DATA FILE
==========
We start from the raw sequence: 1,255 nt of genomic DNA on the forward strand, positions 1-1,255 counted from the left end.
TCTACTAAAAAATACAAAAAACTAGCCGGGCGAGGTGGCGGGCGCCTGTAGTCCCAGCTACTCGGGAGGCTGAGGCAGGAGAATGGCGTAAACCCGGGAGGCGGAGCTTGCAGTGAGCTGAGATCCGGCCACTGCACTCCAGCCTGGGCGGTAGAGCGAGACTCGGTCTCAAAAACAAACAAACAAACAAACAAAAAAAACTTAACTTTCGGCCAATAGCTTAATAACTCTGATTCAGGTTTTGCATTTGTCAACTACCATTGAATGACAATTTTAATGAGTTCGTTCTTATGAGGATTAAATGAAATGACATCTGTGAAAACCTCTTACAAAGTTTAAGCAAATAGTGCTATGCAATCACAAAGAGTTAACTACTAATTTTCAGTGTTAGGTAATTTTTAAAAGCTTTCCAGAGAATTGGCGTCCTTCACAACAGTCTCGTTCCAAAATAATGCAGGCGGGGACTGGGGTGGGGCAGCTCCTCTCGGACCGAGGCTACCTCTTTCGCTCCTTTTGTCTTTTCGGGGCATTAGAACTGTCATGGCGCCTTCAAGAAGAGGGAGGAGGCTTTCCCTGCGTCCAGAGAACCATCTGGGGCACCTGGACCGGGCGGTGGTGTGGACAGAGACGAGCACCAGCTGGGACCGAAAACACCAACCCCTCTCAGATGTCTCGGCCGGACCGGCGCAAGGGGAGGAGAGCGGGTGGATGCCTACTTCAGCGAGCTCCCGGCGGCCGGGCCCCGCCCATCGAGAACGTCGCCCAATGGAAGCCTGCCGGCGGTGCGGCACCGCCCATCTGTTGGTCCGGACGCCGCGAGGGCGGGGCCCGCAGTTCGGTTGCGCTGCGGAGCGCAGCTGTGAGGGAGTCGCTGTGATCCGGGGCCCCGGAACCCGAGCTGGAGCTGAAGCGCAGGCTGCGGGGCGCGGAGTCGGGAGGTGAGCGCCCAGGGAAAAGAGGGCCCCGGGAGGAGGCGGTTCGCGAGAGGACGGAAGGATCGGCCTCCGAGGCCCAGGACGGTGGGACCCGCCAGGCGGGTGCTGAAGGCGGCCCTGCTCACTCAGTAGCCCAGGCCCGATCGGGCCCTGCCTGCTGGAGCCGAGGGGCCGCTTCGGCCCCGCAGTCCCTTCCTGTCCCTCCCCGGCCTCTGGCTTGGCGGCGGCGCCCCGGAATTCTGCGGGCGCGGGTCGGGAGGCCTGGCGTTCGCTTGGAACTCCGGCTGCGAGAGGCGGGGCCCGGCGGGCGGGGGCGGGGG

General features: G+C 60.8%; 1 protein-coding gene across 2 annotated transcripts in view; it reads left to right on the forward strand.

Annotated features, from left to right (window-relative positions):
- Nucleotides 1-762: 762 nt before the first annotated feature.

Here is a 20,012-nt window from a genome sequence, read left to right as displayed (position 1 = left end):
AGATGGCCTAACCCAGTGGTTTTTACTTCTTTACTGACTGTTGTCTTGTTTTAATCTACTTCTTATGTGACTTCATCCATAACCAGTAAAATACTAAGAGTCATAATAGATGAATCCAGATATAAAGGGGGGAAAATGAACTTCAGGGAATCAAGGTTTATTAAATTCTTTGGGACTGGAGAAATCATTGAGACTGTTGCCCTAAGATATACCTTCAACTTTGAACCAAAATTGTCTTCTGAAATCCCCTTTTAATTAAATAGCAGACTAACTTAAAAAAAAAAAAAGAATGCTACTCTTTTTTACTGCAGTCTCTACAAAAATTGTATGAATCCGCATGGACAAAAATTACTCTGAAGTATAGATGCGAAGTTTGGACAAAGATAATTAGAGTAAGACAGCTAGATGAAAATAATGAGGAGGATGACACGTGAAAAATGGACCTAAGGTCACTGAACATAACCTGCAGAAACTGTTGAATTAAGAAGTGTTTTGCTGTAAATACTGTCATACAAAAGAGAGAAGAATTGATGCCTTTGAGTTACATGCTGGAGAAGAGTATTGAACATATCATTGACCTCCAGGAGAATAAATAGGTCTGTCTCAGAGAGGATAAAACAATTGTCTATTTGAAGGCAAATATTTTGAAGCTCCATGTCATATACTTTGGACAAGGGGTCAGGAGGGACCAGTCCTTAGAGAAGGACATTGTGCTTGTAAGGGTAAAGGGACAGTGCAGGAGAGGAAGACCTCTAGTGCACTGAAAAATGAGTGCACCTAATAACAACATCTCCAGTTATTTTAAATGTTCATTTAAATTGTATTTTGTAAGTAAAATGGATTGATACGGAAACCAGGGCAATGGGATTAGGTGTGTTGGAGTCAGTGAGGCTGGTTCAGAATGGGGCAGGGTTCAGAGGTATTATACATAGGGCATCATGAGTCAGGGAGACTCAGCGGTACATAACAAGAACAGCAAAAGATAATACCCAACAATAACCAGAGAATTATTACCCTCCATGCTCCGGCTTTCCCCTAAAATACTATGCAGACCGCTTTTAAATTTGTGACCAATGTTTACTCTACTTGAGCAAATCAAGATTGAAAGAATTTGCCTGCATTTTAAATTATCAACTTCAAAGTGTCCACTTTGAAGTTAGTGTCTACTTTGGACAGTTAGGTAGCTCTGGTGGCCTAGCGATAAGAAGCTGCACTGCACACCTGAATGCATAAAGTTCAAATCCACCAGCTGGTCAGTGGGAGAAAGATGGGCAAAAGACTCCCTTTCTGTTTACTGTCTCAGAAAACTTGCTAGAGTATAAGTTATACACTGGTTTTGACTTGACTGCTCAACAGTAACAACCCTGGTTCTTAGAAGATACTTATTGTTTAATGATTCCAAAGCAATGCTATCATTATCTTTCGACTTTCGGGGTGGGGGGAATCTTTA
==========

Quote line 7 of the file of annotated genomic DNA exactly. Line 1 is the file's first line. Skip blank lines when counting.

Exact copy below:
AGATGGCCTAACCCAGTGGTTTTTACTTCTTTACTGACTGTTGTCTTGTTTTAATCTACTTCTTATGTGACTTCATCCATAACCAGTAAAATACTAAGAGTCATAATAGATGAATCCAGATATAAAGGGGGGAAAATGAACTTCAGGGAATCAAGGTTTATTAAATTCTTTGGGACTGGAGAAATCATTGAGACTGTTGCCCTAAGATATACCTTCAACTTTGAACCAAAATTGTCTTCTGAAATCCCCTTTTAATTAAATAGCAGACTAACTTAAAAAAAAAAAAAGAATGCTACTCTTTTTTACTGCAGTCTCTACAAAAATTGTATGAATCCGCATGGACAAAAATTACTCTGAAGTATAGATGCGAAGTTTGGACAAAGATAATTAGAGTAAGACAGCTAGATGAAAATAATGAGGAGGATGACACGTGAAAAATGGACCTAAGGTCACTGAACATAACCTGCAGAAACTGTTGAATTAAGAAGTGTTTTGCTGTAAATACTGTCATACAAAAGAGAGAAGAATTGATGCCTTTGAGTTACATGCTGGAGAAGAGTATTGAACATATCATTGACCTCCAGGAGAATAAATAGGTCTGTCTCAGAGAGGATAAAACAATTGTCTATTTGAAGGCAAATATTTTGAAGCTCCATGTCATATACTTTGGACAAGGGGTCAGGAGGGACCAGTCCTTAGAGAAGGACATTGTGCTTGTAAGGGTAAAGGGACAGTGCAGGAGAGGAAGACCTCTAGTGCACTGAAAAATGAGTGCACCTAATAACAACATCTCCAGTTATTTTAAATGTTCATTTAAATTGTATTTTGTAAGTAAAATGGATTGATACGGAAACCAGGGCAATGGGATTAGGTGTGTTGGAGTCAGTGAGGCTGGTTCAGAATGGGGCAGGGTTCAGAGGTATTATACATAGGGCATCATGAGTCAGGGAGACTCAGCGGTACATAACAAGAACAGCAAAAGATAATACCCAACAATAACCAGAGAATTATTACCCTCCATGCTCCGGCTTTCCCCTAAAATACTATGCAGACCGCTTTTAAATTTGTGACCAATGTTTACTCTACTTGAGCAAATCAAGATTGAAAGAATTTGCCTGCATTTTAAATTATCAACTTCAAAGTGTCCACTTTGAAGTTAGTGTCTACTTTGGACAGTTAGGTAGCTCTGGTGGCCTAGCGATAAGAAGCTGCACTGCACACCTGAATGCATAAAGTTCAAATCCACCAGCTGGTCAGTGGGAGAAAGATGGGCAAAAGACTCCCTTTCTGTTTACTGTCTCAGAAAACTTGCTAGAGTATAAGTTATACACTGGTTTTGACTTGACTGCTCAACAGTAACAACCCTGGTTCTTAGAAGATACTTATTGTTTAATGATTCCAAAGCAATGCTATCATTATCTTTCGACTTTCGGGGTGGGGGGAATCTTTA